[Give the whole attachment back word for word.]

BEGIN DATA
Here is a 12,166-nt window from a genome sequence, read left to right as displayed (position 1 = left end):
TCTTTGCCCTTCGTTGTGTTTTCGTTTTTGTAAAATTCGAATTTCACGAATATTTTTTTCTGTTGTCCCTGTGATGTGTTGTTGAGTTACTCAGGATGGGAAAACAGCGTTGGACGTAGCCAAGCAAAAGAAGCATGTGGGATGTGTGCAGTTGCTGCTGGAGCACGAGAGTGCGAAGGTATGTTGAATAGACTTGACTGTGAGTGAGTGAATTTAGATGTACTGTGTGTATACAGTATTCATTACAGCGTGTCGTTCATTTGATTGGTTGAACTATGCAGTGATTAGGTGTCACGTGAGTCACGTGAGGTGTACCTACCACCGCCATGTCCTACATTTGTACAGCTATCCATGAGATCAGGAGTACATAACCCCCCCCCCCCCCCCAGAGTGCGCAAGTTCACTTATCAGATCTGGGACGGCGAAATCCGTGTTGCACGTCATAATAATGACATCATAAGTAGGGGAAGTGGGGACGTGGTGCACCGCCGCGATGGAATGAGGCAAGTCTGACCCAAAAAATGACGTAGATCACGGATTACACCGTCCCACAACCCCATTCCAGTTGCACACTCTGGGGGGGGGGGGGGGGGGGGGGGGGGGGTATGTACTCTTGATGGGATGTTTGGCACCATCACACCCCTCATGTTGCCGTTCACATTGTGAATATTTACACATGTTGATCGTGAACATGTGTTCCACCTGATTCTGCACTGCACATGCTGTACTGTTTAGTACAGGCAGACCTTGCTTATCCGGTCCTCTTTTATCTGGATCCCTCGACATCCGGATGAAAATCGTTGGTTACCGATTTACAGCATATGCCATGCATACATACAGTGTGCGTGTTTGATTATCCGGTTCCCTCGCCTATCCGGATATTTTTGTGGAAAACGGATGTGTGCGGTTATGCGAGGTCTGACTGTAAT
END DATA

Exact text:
Here is a 12,166-nt window from a genome sequence, read left to right as displayed (position 1 = left end):
TCTTTGCCCTTCGTTGTGTTTTCGTTTTTGTAAAATTCGAATTTCACGAATATTTTTTTCTGTTGTCCCTGTGATGTGTTGTTGAGTTACTCAGGATGGGAAAACAGCGTTGGACGTAGCCAAGCAAAAGAAGCATGTGGGATGTGTGCAGTTGCTGCTGGAGCACGAGAGTGCGAAGGTATGTTGAATAGACTTGACTGTGAGTGAGTGAATTTAGATGTACTGTGTGTATACAGTATTCATTACAGCGTGTCGTTCATTTGATTGGTTGAACTATGCAGTGATTAGGTGTCACGTGAGTCACGTGAGGTGTACCTACCACCGCCATGTCCTACATTTGTACAGCTATCCATGAGATCAGGAGTACATAACCCCCCCCCCCCCCCCAGAGTGCGCAAGTTCACTTATCAGATCTGGGACGGCGAAATCCGTGTTGCACGTCATAATAATGACATCATAAGTAGGGGAAGTGGGGACGTGGTGCACCGCCGCGATGGAATGAGGCAAGTCTGACCCAAAAAATGACGTAGATCACGGATTACACCGTCCCACAACCCCATTCCAGTTGCACACTCTGGGGGGGGGGGGGGGGGGGGGGGGGGGGTATGTACTCTTGATGGGATGTTTGGCACCATCACACCCCTCATGTTGCCGTTCACATTGTGAATATTTACACATGTTGATCGTGAACATGTGTTCCACCTGATTCTGCACTGCACATGCTGTACTGTTTAGTACAGGCAGACCTTGCTTATCCGGTCCTCTTTTATCTGGATCCCTCGACATCCGGATGAAAATCGTTGGTTACCGATTTACAGCATATGCCATGCATACATACAGTGTGCGTGTTTGATTATCCGGTTCCCTCGCCTATCCGGATATTTTTGTGGAAAACGGATGTGTGCGGTTATGCGAGGTCTGACTGTAAT